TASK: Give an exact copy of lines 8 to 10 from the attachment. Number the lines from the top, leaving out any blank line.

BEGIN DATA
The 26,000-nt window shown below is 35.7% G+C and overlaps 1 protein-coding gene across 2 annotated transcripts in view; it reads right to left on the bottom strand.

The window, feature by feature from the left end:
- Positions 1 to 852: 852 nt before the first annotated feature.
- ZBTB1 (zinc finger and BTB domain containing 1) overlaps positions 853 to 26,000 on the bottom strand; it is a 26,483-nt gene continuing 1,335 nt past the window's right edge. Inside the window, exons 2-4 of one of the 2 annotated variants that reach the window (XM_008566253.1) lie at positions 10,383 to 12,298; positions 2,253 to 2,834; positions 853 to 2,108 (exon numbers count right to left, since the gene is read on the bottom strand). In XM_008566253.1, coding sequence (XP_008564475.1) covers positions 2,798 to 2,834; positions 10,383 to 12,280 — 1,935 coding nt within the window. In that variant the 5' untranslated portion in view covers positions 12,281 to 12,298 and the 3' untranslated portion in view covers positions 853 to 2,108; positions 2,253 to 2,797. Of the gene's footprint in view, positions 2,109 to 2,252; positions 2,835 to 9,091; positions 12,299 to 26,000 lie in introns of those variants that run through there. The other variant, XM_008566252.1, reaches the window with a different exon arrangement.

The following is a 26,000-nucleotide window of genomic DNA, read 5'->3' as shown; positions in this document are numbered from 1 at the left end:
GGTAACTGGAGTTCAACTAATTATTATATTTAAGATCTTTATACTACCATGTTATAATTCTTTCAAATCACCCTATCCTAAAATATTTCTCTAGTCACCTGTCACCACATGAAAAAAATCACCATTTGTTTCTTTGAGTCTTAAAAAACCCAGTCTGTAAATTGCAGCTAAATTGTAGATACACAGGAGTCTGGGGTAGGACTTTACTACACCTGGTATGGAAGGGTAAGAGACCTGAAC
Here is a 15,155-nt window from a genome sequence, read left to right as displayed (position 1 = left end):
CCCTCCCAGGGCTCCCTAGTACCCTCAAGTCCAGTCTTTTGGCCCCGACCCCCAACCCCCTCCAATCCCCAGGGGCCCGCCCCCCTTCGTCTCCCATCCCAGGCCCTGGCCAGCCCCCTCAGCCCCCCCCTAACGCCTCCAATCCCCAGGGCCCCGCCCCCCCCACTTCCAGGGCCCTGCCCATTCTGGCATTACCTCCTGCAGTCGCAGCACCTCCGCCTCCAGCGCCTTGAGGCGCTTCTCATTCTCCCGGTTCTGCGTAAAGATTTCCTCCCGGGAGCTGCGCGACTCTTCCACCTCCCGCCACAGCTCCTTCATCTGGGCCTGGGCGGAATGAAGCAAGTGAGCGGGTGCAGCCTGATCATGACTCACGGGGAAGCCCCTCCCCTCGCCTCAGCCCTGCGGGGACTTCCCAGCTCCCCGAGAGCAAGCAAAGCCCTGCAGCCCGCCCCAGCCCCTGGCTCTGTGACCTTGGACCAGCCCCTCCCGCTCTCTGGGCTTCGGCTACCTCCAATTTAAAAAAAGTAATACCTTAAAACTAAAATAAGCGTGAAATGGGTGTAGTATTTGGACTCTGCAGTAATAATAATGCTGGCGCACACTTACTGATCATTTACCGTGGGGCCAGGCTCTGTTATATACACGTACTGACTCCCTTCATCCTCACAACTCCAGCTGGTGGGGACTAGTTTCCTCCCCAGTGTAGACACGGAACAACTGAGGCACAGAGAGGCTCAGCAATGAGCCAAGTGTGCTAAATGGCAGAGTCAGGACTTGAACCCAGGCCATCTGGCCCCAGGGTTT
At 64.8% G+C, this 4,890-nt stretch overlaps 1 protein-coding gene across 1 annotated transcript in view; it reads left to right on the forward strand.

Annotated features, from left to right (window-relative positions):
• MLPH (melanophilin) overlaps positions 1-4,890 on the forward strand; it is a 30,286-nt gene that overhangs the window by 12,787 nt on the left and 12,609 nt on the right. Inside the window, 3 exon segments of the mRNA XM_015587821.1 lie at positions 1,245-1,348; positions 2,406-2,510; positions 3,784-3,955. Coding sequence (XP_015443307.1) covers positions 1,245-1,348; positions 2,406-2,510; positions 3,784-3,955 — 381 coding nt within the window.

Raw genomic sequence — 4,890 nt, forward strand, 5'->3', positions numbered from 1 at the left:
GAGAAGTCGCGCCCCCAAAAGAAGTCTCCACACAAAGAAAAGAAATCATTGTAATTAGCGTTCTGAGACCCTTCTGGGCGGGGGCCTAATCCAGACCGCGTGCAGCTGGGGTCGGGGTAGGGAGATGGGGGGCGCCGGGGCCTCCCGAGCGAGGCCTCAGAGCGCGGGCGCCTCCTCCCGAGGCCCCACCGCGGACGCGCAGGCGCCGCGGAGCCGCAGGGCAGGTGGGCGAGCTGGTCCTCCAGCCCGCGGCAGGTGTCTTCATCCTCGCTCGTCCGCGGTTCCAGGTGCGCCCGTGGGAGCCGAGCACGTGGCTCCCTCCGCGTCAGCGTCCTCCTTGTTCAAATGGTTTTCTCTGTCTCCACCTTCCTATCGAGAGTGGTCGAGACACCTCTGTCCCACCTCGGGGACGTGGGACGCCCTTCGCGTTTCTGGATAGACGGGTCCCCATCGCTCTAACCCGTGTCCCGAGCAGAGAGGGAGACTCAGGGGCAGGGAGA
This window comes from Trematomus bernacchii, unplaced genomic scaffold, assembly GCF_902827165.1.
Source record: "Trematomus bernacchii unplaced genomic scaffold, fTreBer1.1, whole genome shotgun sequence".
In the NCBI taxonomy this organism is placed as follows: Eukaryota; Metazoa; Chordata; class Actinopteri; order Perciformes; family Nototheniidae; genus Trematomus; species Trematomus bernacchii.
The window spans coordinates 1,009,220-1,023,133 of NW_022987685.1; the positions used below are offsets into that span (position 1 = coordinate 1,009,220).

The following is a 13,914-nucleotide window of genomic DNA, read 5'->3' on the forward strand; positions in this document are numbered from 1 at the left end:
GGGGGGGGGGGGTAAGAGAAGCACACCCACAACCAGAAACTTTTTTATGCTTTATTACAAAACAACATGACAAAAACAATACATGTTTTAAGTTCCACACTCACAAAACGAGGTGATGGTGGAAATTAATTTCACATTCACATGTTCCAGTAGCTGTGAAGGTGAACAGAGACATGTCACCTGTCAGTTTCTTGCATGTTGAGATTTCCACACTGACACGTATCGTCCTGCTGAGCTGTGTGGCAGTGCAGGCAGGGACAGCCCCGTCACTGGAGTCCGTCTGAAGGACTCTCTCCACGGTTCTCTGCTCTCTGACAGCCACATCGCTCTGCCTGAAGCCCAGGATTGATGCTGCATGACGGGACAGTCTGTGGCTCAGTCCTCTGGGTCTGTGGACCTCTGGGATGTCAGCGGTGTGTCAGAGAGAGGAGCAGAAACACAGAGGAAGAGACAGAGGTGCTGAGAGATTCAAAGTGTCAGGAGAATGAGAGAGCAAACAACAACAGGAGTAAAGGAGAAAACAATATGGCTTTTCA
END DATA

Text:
CCCTCCCAGGGCTCCCTAGTACCCTCAAGTCCAGTCTTTTGGCCCCGACCCCCAACCCCCTCCAATCCCCAGGGGCCCGCCCCCCTTCGTCTCCCATCCCAGGCCCTGGCCAGCCCCCTCAGCCCCCCCCTAACGCCTCCAATCCCCAGGGCCCCGCCCCCCCCACTTCCAGGGCCCTGCCCATTCTGGCATTACCTCCTGCAGTCGCAGCACCTCCGCCTCCAGCGCCTTGAGGCGCTTCTCATTCTCCCGGTTCTGCGTAAAGATTTCCTCCCGGGAGCTGCGCGACTCTTCCACCTCCCGCCACAGCTCCTTCATCTGGGCCTGGGCGGAATGAAGCAAGTGAGCGGGTGCAGCCTGATCATGACTCACGGGGAAGCCCCTCCCCTCGCCTCAGCCCTGCGGGGACTTCCCAGCTCCCCGAGAGCAAGCAAAGCCCTGCAGCCCGCCCCAGCCCCTGGCTCTGTGACCTTGGACCAGCCCCTCCCGCTCTCTGGGCTTCGGCTACCTCCAATTTAAAAAAAGTAATACCTTAAAACTAAAATAAGCGTGAAATGGGTGTAGTATTTGGACTCTGCAGTAATAATAATGCTGGCGCACACTTACTGATCATTTACCGTGGGGCCAGGCTCTGTTATATACACGTACTGACTCCCTTCATCCTCACAACTCCAGCTGGTGGGGACTAGTTTCCTCCCCAGTGTAGACACGGAACAACTGAGGCACAGAGAGGCTCAGCAATGAGCCAAGTGTGCTAAATGGCAGAGTCAGGACTTGAACCCAGGCCATCTGGCCCCAGGGTTT
At 64.8% G+C, this 4,890-nt stretch overlaps 1 protein-coding gene across 1 annotated transcript in view; it reads left to right on the forward strand.

Annotated features, from left to right (window-relative positions):